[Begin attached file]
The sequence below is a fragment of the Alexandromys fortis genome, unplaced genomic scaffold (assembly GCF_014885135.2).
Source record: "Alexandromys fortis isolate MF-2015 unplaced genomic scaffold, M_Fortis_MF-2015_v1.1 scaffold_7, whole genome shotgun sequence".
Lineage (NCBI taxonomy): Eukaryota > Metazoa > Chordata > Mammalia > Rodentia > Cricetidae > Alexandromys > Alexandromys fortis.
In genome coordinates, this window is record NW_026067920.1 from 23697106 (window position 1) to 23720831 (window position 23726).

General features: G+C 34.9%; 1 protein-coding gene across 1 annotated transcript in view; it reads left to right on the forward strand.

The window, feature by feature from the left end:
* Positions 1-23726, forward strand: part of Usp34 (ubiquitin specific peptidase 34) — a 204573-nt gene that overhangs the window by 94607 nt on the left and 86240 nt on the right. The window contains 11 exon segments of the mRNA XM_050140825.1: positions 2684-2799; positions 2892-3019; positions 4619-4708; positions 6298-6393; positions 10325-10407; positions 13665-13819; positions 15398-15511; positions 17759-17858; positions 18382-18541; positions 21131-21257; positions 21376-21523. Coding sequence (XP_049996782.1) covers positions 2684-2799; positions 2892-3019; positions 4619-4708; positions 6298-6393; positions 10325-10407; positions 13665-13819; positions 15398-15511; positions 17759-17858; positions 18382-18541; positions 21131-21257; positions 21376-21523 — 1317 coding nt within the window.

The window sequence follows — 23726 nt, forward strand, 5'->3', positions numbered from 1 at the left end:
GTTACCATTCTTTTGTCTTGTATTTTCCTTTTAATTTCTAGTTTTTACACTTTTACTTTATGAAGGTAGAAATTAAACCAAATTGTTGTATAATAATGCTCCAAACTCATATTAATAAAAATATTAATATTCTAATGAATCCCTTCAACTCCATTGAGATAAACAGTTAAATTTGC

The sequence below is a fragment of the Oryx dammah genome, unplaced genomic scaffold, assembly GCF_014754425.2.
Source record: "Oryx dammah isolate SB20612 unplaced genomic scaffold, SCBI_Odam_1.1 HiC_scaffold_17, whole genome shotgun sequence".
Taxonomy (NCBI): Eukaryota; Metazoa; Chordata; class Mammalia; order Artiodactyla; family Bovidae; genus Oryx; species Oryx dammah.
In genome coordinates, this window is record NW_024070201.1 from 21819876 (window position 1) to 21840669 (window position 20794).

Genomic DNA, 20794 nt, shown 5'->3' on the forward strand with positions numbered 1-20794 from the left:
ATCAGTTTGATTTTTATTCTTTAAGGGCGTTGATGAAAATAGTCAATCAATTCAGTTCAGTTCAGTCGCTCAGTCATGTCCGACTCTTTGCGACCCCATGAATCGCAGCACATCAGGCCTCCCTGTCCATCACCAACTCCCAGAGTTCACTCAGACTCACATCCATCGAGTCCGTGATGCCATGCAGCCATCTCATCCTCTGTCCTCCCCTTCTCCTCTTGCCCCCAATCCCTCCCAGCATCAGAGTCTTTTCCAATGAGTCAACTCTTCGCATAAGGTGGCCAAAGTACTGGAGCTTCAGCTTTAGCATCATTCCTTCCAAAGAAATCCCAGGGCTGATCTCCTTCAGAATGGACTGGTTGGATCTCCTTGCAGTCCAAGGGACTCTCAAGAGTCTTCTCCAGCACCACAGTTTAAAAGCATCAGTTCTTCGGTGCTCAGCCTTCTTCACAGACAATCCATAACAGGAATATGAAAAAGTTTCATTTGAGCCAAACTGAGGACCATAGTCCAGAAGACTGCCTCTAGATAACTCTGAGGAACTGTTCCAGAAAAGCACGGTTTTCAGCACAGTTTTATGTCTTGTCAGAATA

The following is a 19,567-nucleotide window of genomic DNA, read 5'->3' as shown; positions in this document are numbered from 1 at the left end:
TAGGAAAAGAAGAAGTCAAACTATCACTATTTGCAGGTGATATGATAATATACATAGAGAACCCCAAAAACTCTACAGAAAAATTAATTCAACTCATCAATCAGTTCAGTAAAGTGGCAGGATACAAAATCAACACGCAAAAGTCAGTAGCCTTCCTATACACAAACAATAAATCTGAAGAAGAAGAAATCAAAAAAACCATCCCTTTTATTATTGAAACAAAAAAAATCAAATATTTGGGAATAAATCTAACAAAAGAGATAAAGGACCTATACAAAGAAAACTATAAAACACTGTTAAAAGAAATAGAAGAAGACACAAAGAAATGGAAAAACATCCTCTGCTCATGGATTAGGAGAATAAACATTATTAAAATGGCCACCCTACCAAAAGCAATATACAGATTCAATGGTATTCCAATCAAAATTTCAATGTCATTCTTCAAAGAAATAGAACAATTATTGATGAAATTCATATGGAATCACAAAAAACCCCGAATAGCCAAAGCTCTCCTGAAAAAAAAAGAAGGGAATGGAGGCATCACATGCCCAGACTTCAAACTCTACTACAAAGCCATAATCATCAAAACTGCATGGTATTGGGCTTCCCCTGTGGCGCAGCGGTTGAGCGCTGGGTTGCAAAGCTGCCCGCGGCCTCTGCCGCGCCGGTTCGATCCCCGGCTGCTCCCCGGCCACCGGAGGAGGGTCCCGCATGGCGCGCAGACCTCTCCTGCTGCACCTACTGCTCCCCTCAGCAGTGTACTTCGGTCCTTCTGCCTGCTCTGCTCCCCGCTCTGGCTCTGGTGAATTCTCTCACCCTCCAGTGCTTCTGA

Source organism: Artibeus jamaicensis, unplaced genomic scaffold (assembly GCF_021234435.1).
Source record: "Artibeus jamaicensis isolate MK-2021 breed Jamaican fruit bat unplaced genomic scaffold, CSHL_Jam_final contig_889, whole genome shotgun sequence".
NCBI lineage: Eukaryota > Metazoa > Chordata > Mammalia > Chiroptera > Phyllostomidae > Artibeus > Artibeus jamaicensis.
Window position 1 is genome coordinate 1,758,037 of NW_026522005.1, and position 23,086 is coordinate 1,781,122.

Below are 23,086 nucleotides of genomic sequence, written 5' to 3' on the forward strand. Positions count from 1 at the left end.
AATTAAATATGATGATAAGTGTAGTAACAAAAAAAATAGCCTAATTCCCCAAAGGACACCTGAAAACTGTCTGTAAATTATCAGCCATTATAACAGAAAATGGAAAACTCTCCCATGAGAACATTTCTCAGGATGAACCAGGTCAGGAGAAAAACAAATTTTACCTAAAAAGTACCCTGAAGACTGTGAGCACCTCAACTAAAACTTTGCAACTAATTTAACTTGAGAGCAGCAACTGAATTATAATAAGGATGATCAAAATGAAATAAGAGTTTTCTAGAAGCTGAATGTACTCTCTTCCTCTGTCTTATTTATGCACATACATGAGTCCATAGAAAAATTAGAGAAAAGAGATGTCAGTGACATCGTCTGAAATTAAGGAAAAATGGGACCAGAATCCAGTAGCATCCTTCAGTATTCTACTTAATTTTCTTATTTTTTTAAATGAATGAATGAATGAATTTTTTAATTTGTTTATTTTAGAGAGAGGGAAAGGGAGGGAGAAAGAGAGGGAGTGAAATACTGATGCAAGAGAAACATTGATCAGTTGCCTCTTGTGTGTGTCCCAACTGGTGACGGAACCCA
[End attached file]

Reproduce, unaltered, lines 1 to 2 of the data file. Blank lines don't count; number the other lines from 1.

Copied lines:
The sequence below is a fragment of the Alexandromys fortis genome, unplaced genomic scaffold (assembly GCF_014885135.2).
Source record: "Alexandromys fortis isolate MF-2015 unplaced genomic scaffold, M_Fortis_MF-2015_v1.1 scaffold_7, whole genome shotgun sequence".